The bubble measurement system and analysis algorithms are described elsewhere42,45,100,101,101,103. Video was digitized at 60 fps. All bubbles in a sequence were identified and tracked manually due to high particle and detritus concentrations in the samples. Tracking assistance was provided by the algorithms in ImageJ v. 1.52102. Once a bubble was selected in two sequential frames, the algorithm predictively attempts to select the same bubble in the next frame based on the expected vertical displacement. If the predictive attempt fails, then the bubble was selected manually. The bubble equivalent spherical radius, r, is determined from a best-fit ellipse of the bubble outline, both with and without a convex hull. Further analysis was conducted using custom routines in MATLAB v. 2018b (Mathworks, MA). The velocity of tracked bubbles was derived and a polynomial was fit to the vertical velocity (accounting for camera tilt) as a function of r, Vx(r). Vx(r) then allowed determination of the observation frequency of bubbles of each size class in the field of view to derive a multiple count correction for the flux (number of bubbles µm−1 radius s−1), which was calculated as time-resolved. Where Vx(r) varied significantly with time, an error is introduced since the algorithm uses a single Vx(r) which is calculated from all bubbles measured. This error was estimated at 30% for pulsing plumes which showed the largest variation in Vx(r, t).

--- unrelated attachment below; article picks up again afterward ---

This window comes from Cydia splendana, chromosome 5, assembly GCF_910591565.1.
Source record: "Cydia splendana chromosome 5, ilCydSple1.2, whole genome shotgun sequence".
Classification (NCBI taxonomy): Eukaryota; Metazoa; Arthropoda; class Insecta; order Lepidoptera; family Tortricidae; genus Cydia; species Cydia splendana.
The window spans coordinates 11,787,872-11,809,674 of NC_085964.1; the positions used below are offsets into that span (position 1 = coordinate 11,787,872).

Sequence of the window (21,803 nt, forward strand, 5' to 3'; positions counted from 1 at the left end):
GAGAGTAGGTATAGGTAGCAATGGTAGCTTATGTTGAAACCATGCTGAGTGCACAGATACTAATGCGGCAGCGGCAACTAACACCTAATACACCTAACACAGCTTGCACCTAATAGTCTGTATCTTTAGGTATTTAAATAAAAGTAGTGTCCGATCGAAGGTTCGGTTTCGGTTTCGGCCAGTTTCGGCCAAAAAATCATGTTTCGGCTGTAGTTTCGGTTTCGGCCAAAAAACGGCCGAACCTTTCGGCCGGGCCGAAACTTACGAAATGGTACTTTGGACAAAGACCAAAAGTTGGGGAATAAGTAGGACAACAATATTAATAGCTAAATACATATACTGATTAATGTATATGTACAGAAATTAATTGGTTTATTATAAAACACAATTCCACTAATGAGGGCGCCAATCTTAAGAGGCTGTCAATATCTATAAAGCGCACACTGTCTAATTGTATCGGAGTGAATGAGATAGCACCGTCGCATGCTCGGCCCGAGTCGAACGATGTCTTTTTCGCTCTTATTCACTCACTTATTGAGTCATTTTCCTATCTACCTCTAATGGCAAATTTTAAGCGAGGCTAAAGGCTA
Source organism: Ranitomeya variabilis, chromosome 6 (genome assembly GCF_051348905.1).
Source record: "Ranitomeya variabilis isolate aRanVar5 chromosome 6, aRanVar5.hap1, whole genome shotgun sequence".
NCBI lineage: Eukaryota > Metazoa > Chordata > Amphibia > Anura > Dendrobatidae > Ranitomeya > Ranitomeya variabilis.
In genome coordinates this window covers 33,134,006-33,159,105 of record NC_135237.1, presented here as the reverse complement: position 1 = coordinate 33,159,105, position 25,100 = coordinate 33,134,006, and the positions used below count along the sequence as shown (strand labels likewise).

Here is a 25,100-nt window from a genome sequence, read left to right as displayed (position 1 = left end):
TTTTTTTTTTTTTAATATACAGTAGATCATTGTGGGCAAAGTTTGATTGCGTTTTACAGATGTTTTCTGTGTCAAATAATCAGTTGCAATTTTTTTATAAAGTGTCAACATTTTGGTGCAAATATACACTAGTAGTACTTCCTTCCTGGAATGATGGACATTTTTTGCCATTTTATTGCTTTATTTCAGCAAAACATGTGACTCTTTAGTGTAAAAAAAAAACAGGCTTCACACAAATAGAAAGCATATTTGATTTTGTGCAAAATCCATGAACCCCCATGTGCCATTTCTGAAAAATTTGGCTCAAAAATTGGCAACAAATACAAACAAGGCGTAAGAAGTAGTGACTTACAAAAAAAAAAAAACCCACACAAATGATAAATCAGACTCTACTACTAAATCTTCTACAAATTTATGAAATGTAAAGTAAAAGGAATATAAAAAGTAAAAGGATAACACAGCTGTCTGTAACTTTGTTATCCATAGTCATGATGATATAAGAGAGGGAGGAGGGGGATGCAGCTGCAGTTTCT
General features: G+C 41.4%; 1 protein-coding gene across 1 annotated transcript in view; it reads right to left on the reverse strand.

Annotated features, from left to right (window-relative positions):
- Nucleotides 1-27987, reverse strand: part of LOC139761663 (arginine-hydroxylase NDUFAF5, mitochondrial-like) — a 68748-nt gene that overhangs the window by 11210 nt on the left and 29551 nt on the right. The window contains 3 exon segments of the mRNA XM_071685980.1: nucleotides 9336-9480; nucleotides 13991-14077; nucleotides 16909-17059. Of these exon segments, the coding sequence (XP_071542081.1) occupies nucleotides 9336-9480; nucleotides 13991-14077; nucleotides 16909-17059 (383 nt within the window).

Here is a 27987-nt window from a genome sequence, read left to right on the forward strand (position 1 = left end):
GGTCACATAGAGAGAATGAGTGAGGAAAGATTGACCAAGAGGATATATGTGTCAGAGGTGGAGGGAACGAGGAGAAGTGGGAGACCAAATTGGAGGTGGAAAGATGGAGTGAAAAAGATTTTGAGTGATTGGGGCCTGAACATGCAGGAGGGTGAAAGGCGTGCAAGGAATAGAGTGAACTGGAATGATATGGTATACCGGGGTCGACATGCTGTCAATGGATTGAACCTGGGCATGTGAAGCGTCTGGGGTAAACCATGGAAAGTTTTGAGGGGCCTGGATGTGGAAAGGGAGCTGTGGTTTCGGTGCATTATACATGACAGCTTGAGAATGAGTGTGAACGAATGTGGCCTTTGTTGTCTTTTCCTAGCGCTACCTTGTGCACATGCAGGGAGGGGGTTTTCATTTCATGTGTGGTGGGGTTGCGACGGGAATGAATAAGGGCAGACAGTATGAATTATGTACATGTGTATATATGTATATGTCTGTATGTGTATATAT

Bubble plumes can be characterized as major or minor, where major plumes are described by a power law and are formed by bubble fragmentation, and minor plumes are described by a Gaussian function42. For minor plumes, the radius of the peak of the Gaussian function, termed the mode, is determined solely by sediment grain size if the emission flux (Q) is below a critical value44. For Q above the critical value, the mode also depends on Q. The characteristic mode radius was determined from a least squares linear regression fit of a Gaussian function (or functions if multiple modes) using the MATLAB curve fitting tool. Integration of the emission size distribution over r at each time provides the time trend in total bubble volume and surface area as well as the rates of emissions of plume bubbles Q (mLgas s−1) and surface area (A) (cm2 s−1).

Contribution of the Bubble Transport Mechanism to the water column MOB stock

The transportation distance (Δx) needed to achieve the detected average water column MOB cell concentration (c) was calculated from the current velocity (v), the water depth (z), and the sediment-born MOB flux (F) as shown in Eq. 1.

$$\Delta x=\frac{c\cdot v\cdot z}{F}$$